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FAQ: Learn Python: Loops - Infinite Loops

This community-built FAQ covers the “Infinite Loops” exercise from the lesson “Learn Python: Loops”.

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Computer Science
Data Science

FAQs on the exercise Infinite Loops

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I’m a little confused about this exercise. When I put this code in:
for students in students_period_A:
I get this output:
My question is why is list B (student_period_B) not also showing if I am adding student_period_A to student_period_B?
My second question is why doesn’t the code work if I have student_period_A.append(student_period_B)?
Thanks in advance

for students in students_period_A:

The temporary variable students is created and it stores the contents of list A that are selected.
If you print the students variable you will print the contents of list A that are selected.

As for your second question will have to see the code. It should work so it could just be a spelling mistake or a syntax error.

# I want to make it clear I will be using very little python verbage to explain this in plain english.

students_period_A = ["Alex", "Briana", "Cheri", "Daniele"]
students_period_B = ["Dora", "Minerva", "Alexa", "Obie"]

for student in students_period_A:
  # student is the temporary variable.  This is what we are going to call in each list.
  # You want to put A into B.  So "A" is going to be the focus for the statement.
  # So now, each students_period_A is now counted as "students".  So you want to........ 
  # If you print it you should see only four people, as it is only wanting to print the students, not the variable
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for student in students_period_A:

Try to ‘print(students_period_B)’ at the end of the final code, you’ll see List A has been added to List B.


When I try to write an infinite loop, the program doesn’t run. Fortunately I set it back to the standard loop of 4 and it let me continue for some reason.

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In your comment “# You want to put A into B.” and then at the last comment it says “If you print it you should see only four people,…” then what is the point of even writing “--------.append()” code? if you can not add elements of B in A. It was not clear for me to understand the purpose of -----------.append()'s existence.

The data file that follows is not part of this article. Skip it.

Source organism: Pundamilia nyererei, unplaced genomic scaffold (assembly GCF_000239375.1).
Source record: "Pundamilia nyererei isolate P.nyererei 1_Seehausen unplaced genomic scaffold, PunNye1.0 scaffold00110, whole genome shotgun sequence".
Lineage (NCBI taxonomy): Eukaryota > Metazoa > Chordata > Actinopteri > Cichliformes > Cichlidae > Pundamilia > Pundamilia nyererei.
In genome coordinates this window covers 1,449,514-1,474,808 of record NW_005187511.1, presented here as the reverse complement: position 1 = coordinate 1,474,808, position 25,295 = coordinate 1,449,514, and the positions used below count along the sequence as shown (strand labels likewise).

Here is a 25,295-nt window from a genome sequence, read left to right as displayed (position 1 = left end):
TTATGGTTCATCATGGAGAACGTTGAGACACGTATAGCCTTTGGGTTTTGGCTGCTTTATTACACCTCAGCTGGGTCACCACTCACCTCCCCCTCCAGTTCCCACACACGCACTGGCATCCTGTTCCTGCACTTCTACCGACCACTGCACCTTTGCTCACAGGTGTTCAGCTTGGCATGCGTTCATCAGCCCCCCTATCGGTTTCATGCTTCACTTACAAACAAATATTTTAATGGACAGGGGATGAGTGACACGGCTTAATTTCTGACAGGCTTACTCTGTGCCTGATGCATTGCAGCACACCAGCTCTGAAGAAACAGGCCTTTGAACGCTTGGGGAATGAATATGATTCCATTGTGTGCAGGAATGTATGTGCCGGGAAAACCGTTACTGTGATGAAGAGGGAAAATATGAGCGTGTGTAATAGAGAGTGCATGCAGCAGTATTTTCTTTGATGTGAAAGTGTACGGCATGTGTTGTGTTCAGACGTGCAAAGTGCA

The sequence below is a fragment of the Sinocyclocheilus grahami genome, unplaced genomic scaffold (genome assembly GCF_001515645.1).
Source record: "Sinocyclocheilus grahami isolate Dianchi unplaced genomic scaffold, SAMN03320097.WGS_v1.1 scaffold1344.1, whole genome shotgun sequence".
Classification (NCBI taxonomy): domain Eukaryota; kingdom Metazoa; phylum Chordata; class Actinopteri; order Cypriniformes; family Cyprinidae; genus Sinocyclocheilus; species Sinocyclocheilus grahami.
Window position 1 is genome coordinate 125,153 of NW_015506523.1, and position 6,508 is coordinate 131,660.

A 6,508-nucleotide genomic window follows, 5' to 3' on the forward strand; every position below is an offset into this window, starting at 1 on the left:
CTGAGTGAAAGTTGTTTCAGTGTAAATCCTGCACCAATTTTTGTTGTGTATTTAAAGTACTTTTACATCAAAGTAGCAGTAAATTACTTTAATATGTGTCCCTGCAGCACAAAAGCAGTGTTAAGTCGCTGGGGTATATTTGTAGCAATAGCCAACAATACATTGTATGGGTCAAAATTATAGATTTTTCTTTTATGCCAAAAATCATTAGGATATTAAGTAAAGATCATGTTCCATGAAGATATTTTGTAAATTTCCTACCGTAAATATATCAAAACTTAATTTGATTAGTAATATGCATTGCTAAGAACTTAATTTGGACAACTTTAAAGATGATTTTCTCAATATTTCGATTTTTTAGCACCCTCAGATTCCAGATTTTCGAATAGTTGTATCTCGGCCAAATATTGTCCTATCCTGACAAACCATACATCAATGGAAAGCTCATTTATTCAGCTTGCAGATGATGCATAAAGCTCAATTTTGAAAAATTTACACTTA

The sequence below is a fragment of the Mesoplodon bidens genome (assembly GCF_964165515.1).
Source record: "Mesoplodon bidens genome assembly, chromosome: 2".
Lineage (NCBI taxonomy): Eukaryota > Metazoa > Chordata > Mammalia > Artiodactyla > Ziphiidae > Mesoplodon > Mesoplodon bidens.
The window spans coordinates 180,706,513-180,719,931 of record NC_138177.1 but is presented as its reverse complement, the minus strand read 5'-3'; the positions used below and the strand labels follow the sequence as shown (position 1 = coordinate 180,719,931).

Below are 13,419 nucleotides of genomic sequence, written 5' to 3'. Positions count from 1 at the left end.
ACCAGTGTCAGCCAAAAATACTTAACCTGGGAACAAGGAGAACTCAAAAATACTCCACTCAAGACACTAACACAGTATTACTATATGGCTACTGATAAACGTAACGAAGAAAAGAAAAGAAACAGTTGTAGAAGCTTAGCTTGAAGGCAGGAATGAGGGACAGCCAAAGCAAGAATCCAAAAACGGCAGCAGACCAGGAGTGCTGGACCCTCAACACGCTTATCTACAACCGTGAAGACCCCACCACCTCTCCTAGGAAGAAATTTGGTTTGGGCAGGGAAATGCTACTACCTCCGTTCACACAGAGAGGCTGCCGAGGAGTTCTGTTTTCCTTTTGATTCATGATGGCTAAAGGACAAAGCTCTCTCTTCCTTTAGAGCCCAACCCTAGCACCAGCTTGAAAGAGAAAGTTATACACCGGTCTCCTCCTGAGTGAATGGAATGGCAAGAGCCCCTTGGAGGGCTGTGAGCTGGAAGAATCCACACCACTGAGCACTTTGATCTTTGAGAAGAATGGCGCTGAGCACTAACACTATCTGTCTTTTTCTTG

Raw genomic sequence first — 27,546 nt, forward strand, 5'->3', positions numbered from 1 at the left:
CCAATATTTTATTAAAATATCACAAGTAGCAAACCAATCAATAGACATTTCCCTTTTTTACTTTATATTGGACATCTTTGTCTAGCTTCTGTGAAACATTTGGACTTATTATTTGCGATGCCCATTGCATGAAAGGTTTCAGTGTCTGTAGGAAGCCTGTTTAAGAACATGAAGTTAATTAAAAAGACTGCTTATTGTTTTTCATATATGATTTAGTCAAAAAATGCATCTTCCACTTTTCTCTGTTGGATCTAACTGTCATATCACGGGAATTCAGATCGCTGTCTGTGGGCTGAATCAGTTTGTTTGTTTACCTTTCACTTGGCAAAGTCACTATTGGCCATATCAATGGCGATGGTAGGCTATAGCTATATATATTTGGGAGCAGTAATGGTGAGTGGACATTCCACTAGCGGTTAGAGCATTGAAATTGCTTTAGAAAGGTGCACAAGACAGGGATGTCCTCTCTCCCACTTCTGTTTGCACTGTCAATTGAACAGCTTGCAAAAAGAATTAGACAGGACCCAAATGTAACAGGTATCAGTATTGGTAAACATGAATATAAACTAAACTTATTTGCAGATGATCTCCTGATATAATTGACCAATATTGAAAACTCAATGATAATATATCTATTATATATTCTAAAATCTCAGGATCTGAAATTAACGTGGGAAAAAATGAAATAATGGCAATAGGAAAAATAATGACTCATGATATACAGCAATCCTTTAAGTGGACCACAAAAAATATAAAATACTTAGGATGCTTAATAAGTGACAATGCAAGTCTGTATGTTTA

Yes. I discovered .append() while trying to solve this exercise as well! :slight_smile:

Okay just a heads up, don’t actually do step 3. I ran the infinite loop just to test it like it told me too and this lesson is actually broken for me. I can go back a step, and access other lessons, but I literally can’t continue past this step no matter how many times I sign out and in, refresh, etc. Gonna try clearing cookies now.


I actually can’t continue this exercise after running the infinite loop. What the heck do I do? I’ve refreshed, cleared cookies, signed out and back in, reset progress, everything. It will not let me continue this exercise


for student in students_period_A:

for student in students_period_A:

Can you please explain to me why the 2nd one creates an infinite loop and the first one no?

Yet again, another one completely broken exercise.
Initial conditions askus to append students from one list to other with temporary full list as income.
To do this, we should make this:
for student in students_period_B:

instead the:

for students in students_period_A:

In both statements the loop should last for as long as there are a number of students in the students_period_A list, but in the second statement, you’re adding a new student to students_period_A in each iteration.

So, basically the loop is trying to finish, but the the goal keeps getting moved, adding one more student to the list on each iteration. It’ll never complete and becomes infinite.

At least, that’s my understanding. Open to corrections/clarifications.

Thanks! Something I found very helpful was to use something arbitrary for the temporary variable. For example, in this solution, you can replace ‘student’ with ‘i’. You can’t complete the exercise that way, but it jumps out at you what ‘i’ is doing:

for i in students_period_A:

I’m glad you pointed out that the iteration variable can have any name. It just exists to be assigned, one after the other, the items in the iterable which follows the operator in.

As time goes on, you will find that it is quite common (and, IMHO, sensible) to name the iterable with a plural noun, and the iteration variable with the singular of the same noun (or some variation thereof).

I had the same problem! I was able to move on (after Firefox crashed, and a few refreshes) when I change the iteration variable. I.e., at first I had for s in students_period_A: ... then I changed all the instances of s to a and it could run and continue to the next step. Hope this helps!